Willow gently placed Susan on the sturdier center console and surveyed the damage. It was floral carnage in the worst way. Ginger reprimanded her progeny sternly while Willow consoled her sobbing one gently, using softer tones and even softer touch.
Ginger looked at Willow and mouthed Sorry as she took her child by the arm and marched him out the door. Willow, miffed, saw the floral manager come marching down the aisle.
“I’m sorry, Mommy,” Willow’s son said in between sobs.
The manager walked up to Willow and crouched down to where they were. “First off, is he alright?” he asked, genuinely concerned.
“He will be,” Willow replied. “I’m sorry,” she continued, “I – I’ll pay for all these,” she stammered.
“Yeah, well, that’s going to be an expensive bill,” he replied, pointing at his name tag, which read, of course, Bill.
She couldn’t help but smile, the seriousness and absurdity combining in her head as if she were in some surrealist comedy.
“I’m sorry,” she hesitated and glanced at his badge again. “Bill…”
Willow’s child had stopped sobbing and looked at Bill quizzically. “How are you doing…” Bill stopped, searching for a name.
“Charlie, his name is Charlie,” Willow quickly responded.
“Well, how are you doing, Charlie?” Bill asked caringly.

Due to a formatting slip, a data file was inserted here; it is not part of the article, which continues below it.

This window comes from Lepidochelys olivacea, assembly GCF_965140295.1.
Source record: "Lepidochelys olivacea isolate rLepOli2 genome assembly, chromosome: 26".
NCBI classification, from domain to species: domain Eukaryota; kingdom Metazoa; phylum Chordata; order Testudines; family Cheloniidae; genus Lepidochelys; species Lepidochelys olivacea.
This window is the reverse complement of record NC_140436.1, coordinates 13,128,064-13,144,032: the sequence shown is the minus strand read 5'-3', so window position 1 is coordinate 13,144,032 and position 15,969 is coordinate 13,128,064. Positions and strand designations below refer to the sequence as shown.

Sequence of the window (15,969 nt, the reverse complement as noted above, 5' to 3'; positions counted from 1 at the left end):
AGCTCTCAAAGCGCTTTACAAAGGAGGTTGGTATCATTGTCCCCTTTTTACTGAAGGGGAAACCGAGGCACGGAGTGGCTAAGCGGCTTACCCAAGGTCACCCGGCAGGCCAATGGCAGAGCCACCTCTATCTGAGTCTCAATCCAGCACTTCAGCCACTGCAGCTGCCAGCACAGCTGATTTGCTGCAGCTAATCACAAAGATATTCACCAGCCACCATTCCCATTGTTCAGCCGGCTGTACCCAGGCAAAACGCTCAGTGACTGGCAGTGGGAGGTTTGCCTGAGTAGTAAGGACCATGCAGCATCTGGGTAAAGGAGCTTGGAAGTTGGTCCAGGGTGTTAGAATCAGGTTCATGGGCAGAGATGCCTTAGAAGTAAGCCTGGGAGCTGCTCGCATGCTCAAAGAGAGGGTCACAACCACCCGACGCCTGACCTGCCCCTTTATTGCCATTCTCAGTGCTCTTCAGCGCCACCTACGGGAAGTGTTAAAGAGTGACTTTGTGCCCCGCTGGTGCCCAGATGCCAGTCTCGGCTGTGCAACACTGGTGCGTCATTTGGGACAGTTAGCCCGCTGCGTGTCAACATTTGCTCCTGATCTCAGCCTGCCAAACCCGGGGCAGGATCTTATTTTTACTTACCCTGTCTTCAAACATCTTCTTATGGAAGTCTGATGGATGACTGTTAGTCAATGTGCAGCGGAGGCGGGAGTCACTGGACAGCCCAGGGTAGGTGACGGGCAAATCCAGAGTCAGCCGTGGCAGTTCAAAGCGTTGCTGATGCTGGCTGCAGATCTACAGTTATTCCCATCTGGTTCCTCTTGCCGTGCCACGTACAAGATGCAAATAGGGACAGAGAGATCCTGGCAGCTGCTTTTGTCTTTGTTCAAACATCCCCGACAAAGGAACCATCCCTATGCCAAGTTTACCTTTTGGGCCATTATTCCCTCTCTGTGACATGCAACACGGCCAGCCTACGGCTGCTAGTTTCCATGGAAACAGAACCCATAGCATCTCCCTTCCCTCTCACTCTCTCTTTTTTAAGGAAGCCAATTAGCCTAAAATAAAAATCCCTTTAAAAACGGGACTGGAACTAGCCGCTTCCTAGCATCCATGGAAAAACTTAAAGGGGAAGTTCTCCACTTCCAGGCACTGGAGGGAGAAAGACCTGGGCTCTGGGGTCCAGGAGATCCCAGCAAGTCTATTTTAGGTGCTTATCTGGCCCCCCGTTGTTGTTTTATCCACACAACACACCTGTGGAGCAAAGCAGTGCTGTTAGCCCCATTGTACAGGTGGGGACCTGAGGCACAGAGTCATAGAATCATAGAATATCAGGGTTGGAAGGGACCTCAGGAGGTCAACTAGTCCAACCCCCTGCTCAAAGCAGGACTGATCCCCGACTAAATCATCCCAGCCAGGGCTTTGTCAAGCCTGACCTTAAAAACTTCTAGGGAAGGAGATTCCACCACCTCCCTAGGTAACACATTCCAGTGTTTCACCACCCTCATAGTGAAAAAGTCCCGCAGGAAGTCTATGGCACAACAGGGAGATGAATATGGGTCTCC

“F…f…fine,” Charlie replied, taking in the situation. In his extremely limited experience in dealing with strangers that both he and his mother did not know, he wasn’t sure if he was going to scold him or offer him ice cream. Charlie was most assuredly hoping for the latter.
“Would you like some ice cream?” Bill asked Charlie, and then turned to Willow, realizing his mistake. “Would that be all right?” he surreptitiously whispered to Willow. She nodded yes.
“Come on,” he said and pointed the way to the ice cream counter. “Someone is coming to clean this up. Oh, and it’s actually gelato, not ice cream.” Bill shrugged.
“I don’t think he’ll notice the difference,” she laughed as Charlie chanted “Ice cream! Ice cream! Ice Cream” on the short walk.
“Anything you want, Charlie,” he said to the little boy and nodded to the teenager behind the counter. “On the house for these two, Ashley,” he said to the girl.